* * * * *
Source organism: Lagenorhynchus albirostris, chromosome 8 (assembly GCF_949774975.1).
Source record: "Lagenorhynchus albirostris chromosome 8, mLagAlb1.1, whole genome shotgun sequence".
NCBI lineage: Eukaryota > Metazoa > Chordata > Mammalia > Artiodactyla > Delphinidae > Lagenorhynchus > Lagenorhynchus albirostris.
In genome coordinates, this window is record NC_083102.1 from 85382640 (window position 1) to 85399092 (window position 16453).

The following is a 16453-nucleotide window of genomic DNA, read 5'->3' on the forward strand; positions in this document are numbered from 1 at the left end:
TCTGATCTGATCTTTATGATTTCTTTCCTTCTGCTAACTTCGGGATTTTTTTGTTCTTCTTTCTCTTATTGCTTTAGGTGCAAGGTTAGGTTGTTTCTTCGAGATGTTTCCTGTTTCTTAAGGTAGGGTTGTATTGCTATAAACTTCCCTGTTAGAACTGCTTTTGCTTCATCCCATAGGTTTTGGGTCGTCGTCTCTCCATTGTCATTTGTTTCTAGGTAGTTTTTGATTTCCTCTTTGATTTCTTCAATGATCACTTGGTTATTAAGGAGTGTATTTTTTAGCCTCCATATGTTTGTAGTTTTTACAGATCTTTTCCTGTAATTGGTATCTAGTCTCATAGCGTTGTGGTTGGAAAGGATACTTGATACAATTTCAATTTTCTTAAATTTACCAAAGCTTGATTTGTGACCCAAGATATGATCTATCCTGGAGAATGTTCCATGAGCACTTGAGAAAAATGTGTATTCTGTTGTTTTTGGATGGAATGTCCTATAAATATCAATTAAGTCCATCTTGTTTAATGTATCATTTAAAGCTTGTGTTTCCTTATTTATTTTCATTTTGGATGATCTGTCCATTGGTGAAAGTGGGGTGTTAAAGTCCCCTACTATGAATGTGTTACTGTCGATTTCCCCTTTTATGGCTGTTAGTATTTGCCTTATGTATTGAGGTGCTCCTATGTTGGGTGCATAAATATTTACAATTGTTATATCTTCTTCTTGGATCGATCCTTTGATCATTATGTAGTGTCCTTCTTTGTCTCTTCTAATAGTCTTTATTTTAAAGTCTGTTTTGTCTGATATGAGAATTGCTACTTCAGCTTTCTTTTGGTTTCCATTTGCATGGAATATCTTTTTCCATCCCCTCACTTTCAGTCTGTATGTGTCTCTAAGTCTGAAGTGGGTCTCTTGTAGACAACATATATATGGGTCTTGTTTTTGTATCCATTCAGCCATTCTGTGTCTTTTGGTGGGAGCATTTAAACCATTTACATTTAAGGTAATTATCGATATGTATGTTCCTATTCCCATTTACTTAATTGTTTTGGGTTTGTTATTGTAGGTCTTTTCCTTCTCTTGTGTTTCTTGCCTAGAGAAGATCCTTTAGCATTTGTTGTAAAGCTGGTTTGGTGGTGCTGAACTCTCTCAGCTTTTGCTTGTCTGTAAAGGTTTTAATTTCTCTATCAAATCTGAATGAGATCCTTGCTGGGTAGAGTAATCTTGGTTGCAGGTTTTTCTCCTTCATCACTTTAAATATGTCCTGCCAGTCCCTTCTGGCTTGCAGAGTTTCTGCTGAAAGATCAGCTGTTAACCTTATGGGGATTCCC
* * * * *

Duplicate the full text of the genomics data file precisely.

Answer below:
Source organism: Lagenorhynchus albirostris, chromosome 8 (assembly GCF_949774975.1).
Source record: "Lagenorhynchus albirostris chromosome 8, mLagAlb1.1, whole genome shotgun sequence".
NCBI lineage: Eukaryota > Metazoa > Chordata > Mammalia > Artiodactyla > Delphinidae > Lagenorhynchus > Lagenorhynchus albirostris.
In genome coordinates, this window is record NC_083102.1 from 85382640 (window position 1) to 85399092 (window position 16453).

The following is a 16453-nucleotide window of genomic DNA, read 5'->3' on the forward strand; positions in this document are numbered from 1 at the left end:
TCTGATCTGATCTTTATGATTTCTTTCCTTCTGCTAACTTCGGGATTTTTTTGTTCTTCTTTCTCTTATTGCTTTAGGTGCAAGGTTAGGTTGTTTCTTCGAGATGTTTCCTGTTTCTTAAGGTAGGGTTGTATTGCTATAAACTTCCCTGTTAGAACTGCTTTTGCTTCATCCCATAGGTTTTGGGTCGTCGTCTCTCCATTGTCATTTGTTTCTAGGTAGTTTTTGATTTCCTCTTTGATTTCTTCAATGATCACTTGGTTATTAAGGAGTGTATTTTTTAGCCTCCATATGTTTGTAGTTTTTACAGATCTTTTCCTGTAATTGGTATCTAGTCTCATAGCGTTGTGGTTGGAAAGGATACTTGATACAATTTCAATTTTCTTAAATTTACCAAAGCTTGATTTGTGACCCAAGATATGATCTATCCTGGAGAATGTTCCATGAGCACTTGAGAAAAATGTGTATTCTGTTGTTTTTGGATGGAATGTCCTATAAATATCAATTAAGTCCATCTTGTTTAATGTATCATTTAAAGCTTGTGTTTCCTTATTTATTTTCATTTTGGATGATCTGTCCATTGGTGAAAGTGGGGTGTTAAAGTCCCCTACTATGAATGTGTTACTGTCGATTTCCCCTTTTATGGCTGTTAGTATTTGCCTTATGTATTGAGGTGCTCCTATGTTGGGTGCATAAATATTTACAATTGTTATATCTTCTTCTTGGATCGATCCTTTGATCATTATGTAGTGTCCTTCTTTGTCTCTTCTAATAGTCTTTATTTTAAAGTCTGTTTTGTCTGATATGAGAATTGCTACTTCAGCTTTCTTTTGGTTTCCATTTGCATGGAATATCTTTTTCCATCCCCTCACTTTCAGTCTGTATGTGTCTCTAAGTCTGAAGTGGGTCTCTTGTAGACAACATATATATGGGTCTTGTTTTTGTATCCATTCAGCCATTCTGTGTCTTTTGGTGGGAGCATTTAAACCATTTACATTTAAGGTAATTATCGATATGTATGTTCCTATTCCCATTTACTTAATTGTTTTGGGTTTGTTATTGTAGGTCTTTTCCTTCTCTTGTGTTTCTTGCCTAGAGAAGATCCTTTAGCATTTGTTGTAAAGCTGGTTTGGTGGTGCTGAACTCTCTCAGCTTTTGCTTGTCTGTAAAGGTTTTAATTTCTCTATCAAATCTGAATGAGATCCTTGCTGGGTAGAGTAATCTTGGTTGCAGGTTTTTCTCCTTCATCACTTTAAATATGTCCTGCCAGTCCCTTCTGGCTTGCAGAGTTTCTGCTGAAAGATCAGCTGTTAACCTTATGGGGATTCCC